Synonym: Cryptosporidium cayetanensis Tauxe, 1997 lapsus Synonym: Cyclospora cayetenensis Duluol, Teilhac, Poirot, Heyer, Beaugerie, & Chatelet, 1996 lapsus Updated: 31 October 2001
E-mail: Steve J. Upton Division of Biology, Kansas State University, Manhattan, KS 66506 Main menu: Cryptosporidium homepage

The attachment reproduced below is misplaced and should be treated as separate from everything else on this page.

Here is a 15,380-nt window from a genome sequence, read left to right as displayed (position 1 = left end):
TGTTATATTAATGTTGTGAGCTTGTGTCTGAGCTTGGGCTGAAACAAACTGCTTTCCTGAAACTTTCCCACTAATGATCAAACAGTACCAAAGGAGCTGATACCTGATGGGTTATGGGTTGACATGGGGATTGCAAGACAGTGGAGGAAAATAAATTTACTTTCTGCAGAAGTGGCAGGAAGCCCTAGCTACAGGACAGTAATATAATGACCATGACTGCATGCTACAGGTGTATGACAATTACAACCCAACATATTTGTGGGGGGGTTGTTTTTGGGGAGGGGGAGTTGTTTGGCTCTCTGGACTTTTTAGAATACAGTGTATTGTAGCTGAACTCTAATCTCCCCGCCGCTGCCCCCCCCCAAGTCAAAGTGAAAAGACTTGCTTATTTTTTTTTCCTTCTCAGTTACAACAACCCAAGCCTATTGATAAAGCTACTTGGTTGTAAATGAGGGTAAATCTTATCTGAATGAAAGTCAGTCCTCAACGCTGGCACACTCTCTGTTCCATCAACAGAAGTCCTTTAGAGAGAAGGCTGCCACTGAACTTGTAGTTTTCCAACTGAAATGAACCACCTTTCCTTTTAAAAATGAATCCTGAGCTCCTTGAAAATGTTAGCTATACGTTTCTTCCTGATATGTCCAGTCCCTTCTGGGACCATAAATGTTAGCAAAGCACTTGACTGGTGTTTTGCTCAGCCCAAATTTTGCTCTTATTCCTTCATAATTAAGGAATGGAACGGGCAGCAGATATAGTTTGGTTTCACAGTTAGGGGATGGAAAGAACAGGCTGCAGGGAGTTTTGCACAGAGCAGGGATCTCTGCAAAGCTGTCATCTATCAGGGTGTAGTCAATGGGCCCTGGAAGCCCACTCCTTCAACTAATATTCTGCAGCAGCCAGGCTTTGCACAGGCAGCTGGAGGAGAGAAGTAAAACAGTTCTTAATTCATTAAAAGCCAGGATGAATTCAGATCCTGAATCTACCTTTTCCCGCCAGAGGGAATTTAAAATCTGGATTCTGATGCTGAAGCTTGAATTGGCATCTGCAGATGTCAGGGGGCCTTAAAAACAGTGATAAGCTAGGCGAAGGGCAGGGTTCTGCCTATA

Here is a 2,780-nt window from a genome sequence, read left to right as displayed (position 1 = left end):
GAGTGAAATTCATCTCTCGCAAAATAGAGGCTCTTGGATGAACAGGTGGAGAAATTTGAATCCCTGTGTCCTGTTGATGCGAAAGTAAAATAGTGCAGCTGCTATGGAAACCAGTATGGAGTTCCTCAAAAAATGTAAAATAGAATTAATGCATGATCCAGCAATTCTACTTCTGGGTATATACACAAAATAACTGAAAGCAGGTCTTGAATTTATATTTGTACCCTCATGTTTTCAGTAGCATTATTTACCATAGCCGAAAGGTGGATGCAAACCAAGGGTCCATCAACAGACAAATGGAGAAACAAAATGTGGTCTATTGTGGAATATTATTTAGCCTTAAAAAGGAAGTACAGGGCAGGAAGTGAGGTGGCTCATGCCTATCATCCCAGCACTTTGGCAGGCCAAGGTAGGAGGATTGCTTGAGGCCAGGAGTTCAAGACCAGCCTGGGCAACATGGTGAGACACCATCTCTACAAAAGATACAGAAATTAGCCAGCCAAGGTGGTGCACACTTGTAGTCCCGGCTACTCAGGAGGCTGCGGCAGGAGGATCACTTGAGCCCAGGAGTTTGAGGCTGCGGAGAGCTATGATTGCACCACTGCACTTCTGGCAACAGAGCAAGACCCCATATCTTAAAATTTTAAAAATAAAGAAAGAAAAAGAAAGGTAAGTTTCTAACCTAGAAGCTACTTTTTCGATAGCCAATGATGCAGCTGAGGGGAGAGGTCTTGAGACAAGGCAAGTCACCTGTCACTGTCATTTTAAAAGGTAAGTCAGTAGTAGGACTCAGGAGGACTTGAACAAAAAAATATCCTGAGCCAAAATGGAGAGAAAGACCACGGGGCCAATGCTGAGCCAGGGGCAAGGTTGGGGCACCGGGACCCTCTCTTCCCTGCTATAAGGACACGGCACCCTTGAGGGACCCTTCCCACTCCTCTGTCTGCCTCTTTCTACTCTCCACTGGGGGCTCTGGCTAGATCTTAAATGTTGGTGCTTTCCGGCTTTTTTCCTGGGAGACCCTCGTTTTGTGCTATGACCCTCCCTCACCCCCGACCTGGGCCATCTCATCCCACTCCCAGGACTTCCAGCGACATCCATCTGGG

History: The first published report of Cyclospora cayetanensis in humans appears to be by Ashford (1979), who found unidentified Isospora-like coccidia in the feces of 3 individuals in Papua, New Guinea. At least the photomicrographs in the paper reveal an organism morphologically identical to that we see now. Later, Narango et al. (1989) reported what may be the same organism from several Peruvians with chronic diarrhea and termed the organism Cryptosporidium muris-like. Other investigators thought the unsporulated oocysts appeared more similar to cyanobacteria, and the name "cyanobacterium-like body" or CLB became prevalent in the literature (occasionally, authors also used the term "coccidian-like body" for CLB). Eventually, Ortega et al. (1992) published an abstract reporting that they had sporulated and excysted the oocysts, resulting in placement of the parasite in the genus Cyclospora. They also created the name Cyclospora cayetanensis at this time. However, since no morphologic information was presented in the abstract, C. cayetanensis technically became a nomen nudum (a named species without a description). Although Ortega et al. (1993) later published additional details about this coccidian, it wasn't until 1994 that a complete morphologic description was published to validate the name (Ortega et al., 1994). Thus, the correct name for this parasite is Cyclospora cayetanensis Ortega, Gilman, & Sterling, 1994, and the etymology of the nomen triviale is derived from Cayetano Heredia University in Lima, Peru. During this 2-year period when C. cayetanensis was a nomen nudum, anyone wishing to publish a complete morphologic description and change the name would have been free to do so. But, we are now doomed forever in our struggle to spell and pronounce "cayetanensis." Life-cycle and basic biology: The life-cycle of Cyclospora cayetanensis begins, like all enteric coccidia, with ingestion of a sporulated "oocyst" (the environmentally resistent cyst stage). This sporulated oocyst contains 2 "sporocysts" (smaller cysts within the oocyst), each enclosing 2 "sporozoites" (the infective stages; each oocyst contains a total of 4 sporozoites). Once inside the gut, these sporozoites exit from the sporocysts and oocyst, eventually penetrating epithelial cells along the small intestine. The preferred site is the jejunum. Sporozoites undergo multiple fission inside cells to form "meronts," which contain numerous "merozoites." Ortega et al. (1997a) has described two asexual generations: the first having 8-12 merozoites and the second as having 4 merozoites. The final generation of merozoites penetrate new cells to form gametes, which can also be found in the jejunum. Most gametes simply enlarge to form the female gamete, or "macrogamete." Some become "microgametocytes," which undergo multiple fission to form numerous flagellated sperm-like "microgametes." Mature microgametes exit the microgametocyte, fertilize the macrogametes, and a resistent oocyst wall is layed down around the zygote. In time, the unsporulated oocyst is sloughed from the intestinal wall along with the host cell and passes into the external environment with the feces. Further development of sporocysts and sporozoites is termed "sporogony" or "sporulation" and occurs only in the presence of the higher atmospheric oxygen concentrations. Sporulation is complete in 7-12 days at a "warm" room temperature, for instance at 30 C. Hosts: Humans may be the only true hosts for this coccidian. Although the parasite has been reported from chimpanzees, Pan troglodytes from Uganda (Ashford et al., 1993), and baboons and chimpanzees from Tanzania...
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